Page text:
I pull my shoulders back and stand stock still as Mrs. Haynes passes. I notice a trickle of magenta- colored sweat is running down her forehead, a product of her recently dyed hair. The coal furnace that heats the school is running too hot this morning. I straighten the knot in my tie, wipe my brow with my handkerchief and look down the benches where my students stand before me. Three weeks ago I became a fourth grade teacher. Every morning has started just like this one. We sing, our principal gives the morning announcements and we move up four flights of stairs with cages for railings until we reach classroom 404, my fourth grade classroom. Thirty-two students sit in their chairs packed like sardines. They look at me and they expect something. Thus far I have fallen short, far short of what they need and deserve.

     I am trying. I stay up late creating interesting lesson plans that fall flat on their faces when I try to execute them. Today I tried reading from The Autobiography of Malcolm X. The opening scene of the book depicts the Ku Klux Klan burning the leader's childhood home.

     "Hey Mr. Gu-Can?" Corey asked, "How do I know you weren't in the KKK?"

     "Now, Corey," I reply. "Do you really think I would be here if I felt that way?"

     "Well, maybe you weren't, but maybe your father was, or your father's father was, and now you just feel guilty."

     I have no response for Corey. I look at his hard stare, and then I look down at the tops of my shoes. Colgate and now Teach For America have offered me countless books to read, with words that espouse the values of critical thinking, celebrating diversity, and multiple intelligences. But only Corey, a nine-year-old boy with a razor sharp intellect, could have brought me to this moment.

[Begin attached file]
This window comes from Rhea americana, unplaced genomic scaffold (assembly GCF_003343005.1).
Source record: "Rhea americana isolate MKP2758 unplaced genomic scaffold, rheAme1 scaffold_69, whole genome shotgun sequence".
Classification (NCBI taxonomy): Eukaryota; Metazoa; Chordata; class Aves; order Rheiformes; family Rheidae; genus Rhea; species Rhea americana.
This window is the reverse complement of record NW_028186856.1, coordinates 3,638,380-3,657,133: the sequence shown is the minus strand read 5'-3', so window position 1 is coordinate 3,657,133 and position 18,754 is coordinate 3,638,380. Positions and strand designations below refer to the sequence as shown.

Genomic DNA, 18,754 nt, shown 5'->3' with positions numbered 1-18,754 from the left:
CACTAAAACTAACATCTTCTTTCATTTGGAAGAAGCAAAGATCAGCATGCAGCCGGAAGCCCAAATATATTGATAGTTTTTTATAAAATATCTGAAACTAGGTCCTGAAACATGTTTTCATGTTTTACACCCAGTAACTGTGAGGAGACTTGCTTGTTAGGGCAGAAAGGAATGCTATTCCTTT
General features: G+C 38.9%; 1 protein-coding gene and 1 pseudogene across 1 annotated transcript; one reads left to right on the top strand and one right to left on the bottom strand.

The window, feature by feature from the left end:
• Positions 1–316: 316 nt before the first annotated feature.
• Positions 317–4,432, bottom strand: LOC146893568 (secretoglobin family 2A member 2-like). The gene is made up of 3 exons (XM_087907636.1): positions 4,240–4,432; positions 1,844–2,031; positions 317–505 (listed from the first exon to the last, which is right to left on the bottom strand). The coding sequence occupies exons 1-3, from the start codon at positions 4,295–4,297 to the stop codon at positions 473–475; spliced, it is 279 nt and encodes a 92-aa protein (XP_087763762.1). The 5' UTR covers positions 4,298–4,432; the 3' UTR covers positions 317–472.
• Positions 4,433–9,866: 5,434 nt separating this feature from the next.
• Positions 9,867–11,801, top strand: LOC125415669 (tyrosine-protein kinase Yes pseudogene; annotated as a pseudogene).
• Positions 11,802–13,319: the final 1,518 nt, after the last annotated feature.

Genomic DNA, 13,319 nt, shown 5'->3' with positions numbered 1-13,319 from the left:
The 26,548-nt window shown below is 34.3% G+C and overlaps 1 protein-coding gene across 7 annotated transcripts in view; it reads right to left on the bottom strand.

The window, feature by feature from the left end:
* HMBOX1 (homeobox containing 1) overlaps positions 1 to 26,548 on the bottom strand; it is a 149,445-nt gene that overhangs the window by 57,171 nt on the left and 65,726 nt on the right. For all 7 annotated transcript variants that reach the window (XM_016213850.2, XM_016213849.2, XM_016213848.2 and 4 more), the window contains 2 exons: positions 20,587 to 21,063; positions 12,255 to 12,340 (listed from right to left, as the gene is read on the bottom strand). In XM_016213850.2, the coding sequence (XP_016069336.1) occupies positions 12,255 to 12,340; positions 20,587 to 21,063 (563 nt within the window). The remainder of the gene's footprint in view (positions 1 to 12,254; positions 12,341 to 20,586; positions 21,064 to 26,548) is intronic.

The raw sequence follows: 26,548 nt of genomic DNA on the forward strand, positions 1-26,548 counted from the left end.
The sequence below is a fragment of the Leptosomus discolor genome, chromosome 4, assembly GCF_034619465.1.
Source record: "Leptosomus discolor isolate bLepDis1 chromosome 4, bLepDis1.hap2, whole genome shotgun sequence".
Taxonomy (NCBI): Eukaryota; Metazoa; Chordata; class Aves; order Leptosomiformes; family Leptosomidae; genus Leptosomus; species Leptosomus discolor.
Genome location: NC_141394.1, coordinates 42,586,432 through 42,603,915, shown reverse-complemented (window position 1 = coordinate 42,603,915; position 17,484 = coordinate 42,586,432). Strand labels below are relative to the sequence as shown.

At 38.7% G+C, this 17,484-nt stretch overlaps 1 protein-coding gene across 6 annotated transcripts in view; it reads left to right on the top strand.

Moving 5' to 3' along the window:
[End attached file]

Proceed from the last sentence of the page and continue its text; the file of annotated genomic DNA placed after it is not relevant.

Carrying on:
Oo . . . vertebrates Oo . . . they've got backbones
Oo . . . invertebrates Oo . . . have no backbones
Class-i-fy that's what we do
With the animals, with the animals
A-N-I-M-A-L-S You don't have to take a guess

     Tia Lendo is dancing around her classroom at Pinkston Street Elementary, teaching classification to the tune of Aretha Franklin's "Respect." Her students know every word by heart. I am 29 years old now. I am wearing a suit and tie. I am folded into a chair that is meant for a fourth grader. It's part of my job as the North Carolina Program Director for Teach for America to do this. I travel along winding country roads across towns with names like Bunn and Louisburg so that I can sit in the back of classrooms, an occasional visitor, and offer some kind of insight as to how one might become a better teacher.

     I field similar questions at cocktail parties and fundraisers in the capital city of Raleigh. When I inform people of what it is that I do they immediately want to know how we can begin to solve the "educational crisis" in this country. They implore me to tell them why anyone would want to teach. How can we save public education in this country?

     I have thought long and hard about the complexities of such questions. I have a fair amount of experience with the reality of the challenges that we face. But at the risk of oversimplification and in the interest of time I would like to give a one-word answer -- sparks. Sparks from the searching intellect of Corey, the scowling postures of Mrs. Haynes and Mrs. Tondries, the creative lessons of Tia, and the sustained effort and awareness of you and me. Our sparks are flawed, our sparks often go in all directions, but together, I believe they have the power to light the way towards ensuring that all children, from North Carolina to New York City, will have the systems in place that will allow them to move out of the "Blue" group and into a job as fun as mine.